I am doing a project where I want to pass information from an Arduino to a Raspberry Pi via USB. I've been looking at http://blog.makezine.com/2012/10/22/a-halloween-sound-trigger-with-raspberry-pi-and-arduino/ and Reading serial data from Arduino. I have downloaded python-serial and import serial works in python v2.7 but not v3.2

I've written a .py file but it seems it uses v3.2 Does anyone know how I can force it to run using v2.7?


I have since tried what Goldilocks suggested.

  • using #!/usr/bin/python2.7 at the start of the script
  • running it as python2.7 firsttest.py

but to no avail. I can still use import serial in the Python shell with no error.

The error message in full:

Traceback (most recent call last):

File "firsttest.py", line 4, in < module >

import serial

ImportError: No module named serial

I should also point out that thanks to Goldilocks I have confirmed I am using python2.7 so there is a different problem. Could it be that the commandline looks for installed modules in a different location?

Thanks again.

3 Answers 3


Turns out that for some reason sudo apt-get install python-serial was not sufficient to download the package. So while I could import it to Python Shell when I ran a script from the command line it couldn't find the module in /usr/bin/

If anyone else has this problem try downloading the pyserial-x.y.tar.gz from pypi. Then unzip using tar xfz pyserial-x.y.tar.gz enter the new directory cd ~/pyserial-x.y and finally run sudo python setup.py install

Thank you Goldilocks for your help in debugging!

It appears that pip installs the modules in a dist-packages folder because it assumes you are using Debian. This is fine for when you want to write some code in the IDE. However, when you run a script from the command line and it doesn't seem to search the dist-packages folder. Therefore, you need to somehow link/move the library to site-packages. (/usr/local/lib/python2.7/site-packages). When I set up my Raspberry Pi I downloaded the Raspbian Wheezy image so those that used a different version may not have this problem.

  • If you are having problems installing python packages using apt you could try using easy_install or pip. As these are dedicated Python package managers they will be more likely to ensure that all the correct links are put into the right places. I've always been a bit skeptical of using aptitude to install python modules.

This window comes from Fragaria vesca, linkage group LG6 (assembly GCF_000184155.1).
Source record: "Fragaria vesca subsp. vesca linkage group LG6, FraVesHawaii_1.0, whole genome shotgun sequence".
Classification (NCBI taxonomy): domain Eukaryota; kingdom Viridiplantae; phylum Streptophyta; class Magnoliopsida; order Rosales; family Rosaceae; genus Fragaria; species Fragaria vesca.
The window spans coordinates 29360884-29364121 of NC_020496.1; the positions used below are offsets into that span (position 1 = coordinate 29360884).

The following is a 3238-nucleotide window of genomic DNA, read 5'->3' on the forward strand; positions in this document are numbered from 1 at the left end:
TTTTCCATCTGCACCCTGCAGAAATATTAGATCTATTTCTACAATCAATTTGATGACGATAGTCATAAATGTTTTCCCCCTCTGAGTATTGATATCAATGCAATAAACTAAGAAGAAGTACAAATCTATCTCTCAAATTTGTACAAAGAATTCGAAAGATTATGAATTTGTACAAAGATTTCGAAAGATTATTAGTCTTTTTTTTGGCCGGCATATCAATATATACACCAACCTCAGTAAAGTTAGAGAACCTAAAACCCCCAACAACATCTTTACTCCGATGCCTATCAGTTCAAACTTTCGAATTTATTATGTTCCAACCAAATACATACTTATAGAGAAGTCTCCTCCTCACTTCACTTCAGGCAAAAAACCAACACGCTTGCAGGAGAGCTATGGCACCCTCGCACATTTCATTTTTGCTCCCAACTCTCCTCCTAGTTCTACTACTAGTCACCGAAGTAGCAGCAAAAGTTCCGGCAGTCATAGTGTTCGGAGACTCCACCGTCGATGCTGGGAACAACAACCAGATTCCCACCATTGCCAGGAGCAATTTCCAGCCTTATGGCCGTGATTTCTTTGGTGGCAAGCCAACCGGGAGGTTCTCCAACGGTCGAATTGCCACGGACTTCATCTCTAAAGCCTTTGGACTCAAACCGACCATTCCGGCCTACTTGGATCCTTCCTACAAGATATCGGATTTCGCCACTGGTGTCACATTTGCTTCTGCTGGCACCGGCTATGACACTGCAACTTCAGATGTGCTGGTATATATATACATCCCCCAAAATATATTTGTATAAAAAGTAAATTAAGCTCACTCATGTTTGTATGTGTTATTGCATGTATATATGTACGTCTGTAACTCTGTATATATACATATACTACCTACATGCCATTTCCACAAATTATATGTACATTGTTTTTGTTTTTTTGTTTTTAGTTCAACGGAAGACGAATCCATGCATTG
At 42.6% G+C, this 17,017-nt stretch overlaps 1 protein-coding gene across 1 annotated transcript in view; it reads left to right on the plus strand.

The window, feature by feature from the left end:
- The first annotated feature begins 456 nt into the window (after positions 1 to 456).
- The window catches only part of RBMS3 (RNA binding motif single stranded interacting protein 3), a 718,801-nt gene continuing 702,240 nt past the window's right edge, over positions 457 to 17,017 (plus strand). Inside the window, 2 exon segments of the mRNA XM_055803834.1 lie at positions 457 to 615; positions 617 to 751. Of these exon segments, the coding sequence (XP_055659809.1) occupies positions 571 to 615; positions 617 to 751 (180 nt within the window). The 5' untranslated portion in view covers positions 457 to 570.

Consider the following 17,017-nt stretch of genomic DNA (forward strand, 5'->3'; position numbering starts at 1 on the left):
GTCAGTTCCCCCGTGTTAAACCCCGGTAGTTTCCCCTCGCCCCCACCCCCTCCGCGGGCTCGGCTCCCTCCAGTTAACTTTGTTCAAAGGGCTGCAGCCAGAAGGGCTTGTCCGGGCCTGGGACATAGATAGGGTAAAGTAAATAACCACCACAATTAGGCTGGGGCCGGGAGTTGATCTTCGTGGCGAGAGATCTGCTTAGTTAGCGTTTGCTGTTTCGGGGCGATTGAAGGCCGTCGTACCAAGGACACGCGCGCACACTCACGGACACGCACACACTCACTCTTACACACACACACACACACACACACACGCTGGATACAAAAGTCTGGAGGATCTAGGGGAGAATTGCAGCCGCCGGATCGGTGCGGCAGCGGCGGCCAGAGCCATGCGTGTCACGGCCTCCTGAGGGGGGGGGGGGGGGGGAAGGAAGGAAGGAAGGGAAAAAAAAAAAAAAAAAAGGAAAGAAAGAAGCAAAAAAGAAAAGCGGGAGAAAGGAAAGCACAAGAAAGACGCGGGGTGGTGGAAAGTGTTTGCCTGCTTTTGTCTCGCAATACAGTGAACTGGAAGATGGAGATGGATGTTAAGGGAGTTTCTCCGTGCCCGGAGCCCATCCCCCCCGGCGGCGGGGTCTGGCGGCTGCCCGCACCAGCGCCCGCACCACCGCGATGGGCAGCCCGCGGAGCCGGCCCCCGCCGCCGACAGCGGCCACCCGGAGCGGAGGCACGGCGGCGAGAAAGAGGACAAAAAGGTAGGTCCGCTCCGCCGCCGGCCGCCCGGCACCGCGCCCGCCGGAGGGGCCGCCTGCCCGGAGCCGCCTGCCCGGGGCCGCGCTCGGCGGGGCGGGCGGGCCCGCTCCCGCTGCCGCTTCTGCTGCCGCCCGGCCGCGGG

– Will
    Commented Jul 12, 2013 at 23:30
  • @Will it was through using pip that I ended up in this mess. I'm now having the exact same problem with numpy after using sudo pip install numpy --upgrade.
    – E. Lee
    Commented Jul 30, 2013 at 14:35

Reference the specific version of python you want to use in the shebang. /usr/bin/python is a symlink. On my raspbian pi it's to python 2.7:

> stat /usr/bin/python
  File: `/usr/bin/python' -> `python2.7'

Evidently your's is to 3.2, but presuming 2.7 exists, you can just use:


as the shebang opening the script.

whereis python will show you all the available pythons.

You can also specify the specific interpreter on the command line:

> python2.7 myprogram.py
  • 1
    Thanks. Unfortunately it turns out it's already using v2.7 automatically. I had assumed it was using v3.2 because within the Python Shell v2.7 import serial works but in Python Shell v3.2 import serial threw the same error as the command line does.
    – E. Lee
    Commented Jul 11, 2013 at 12:56
  • Sorry for the confusion: I've written a .py file not a script. Edited in the question.
    – E. Lee
    Commented Jul 11, 2013 at 12:58
  • 1
    @E.Lee A ".py" file is a python script. Use the shebang (it must be the first line), make the file executable, and run it ./whatever.py. Alternately, you can specify the interpreter on the command line, see my last paragraph.
    – goldilocks
    Commented Jul 11, 2013 at 15:10
  • Ah. I tried the shebang (on the first line). No luck - same error. I also tried python2.7 with the same result. Also I'm used to programming in C so didn't realise the nomenclature. Apologies. It's really odd because I can do all these things in the Python Shell and they work!
    – E. Lee
    Commented Jul 11, 2013 at 15:17

I had the same problem and tried

sudo apt-get install python3-serial

(note the 3) and that did the trick. Obviosly my previous

sudo apt-get install python-serial 

only installed the 2.7 version of the pyserial module.

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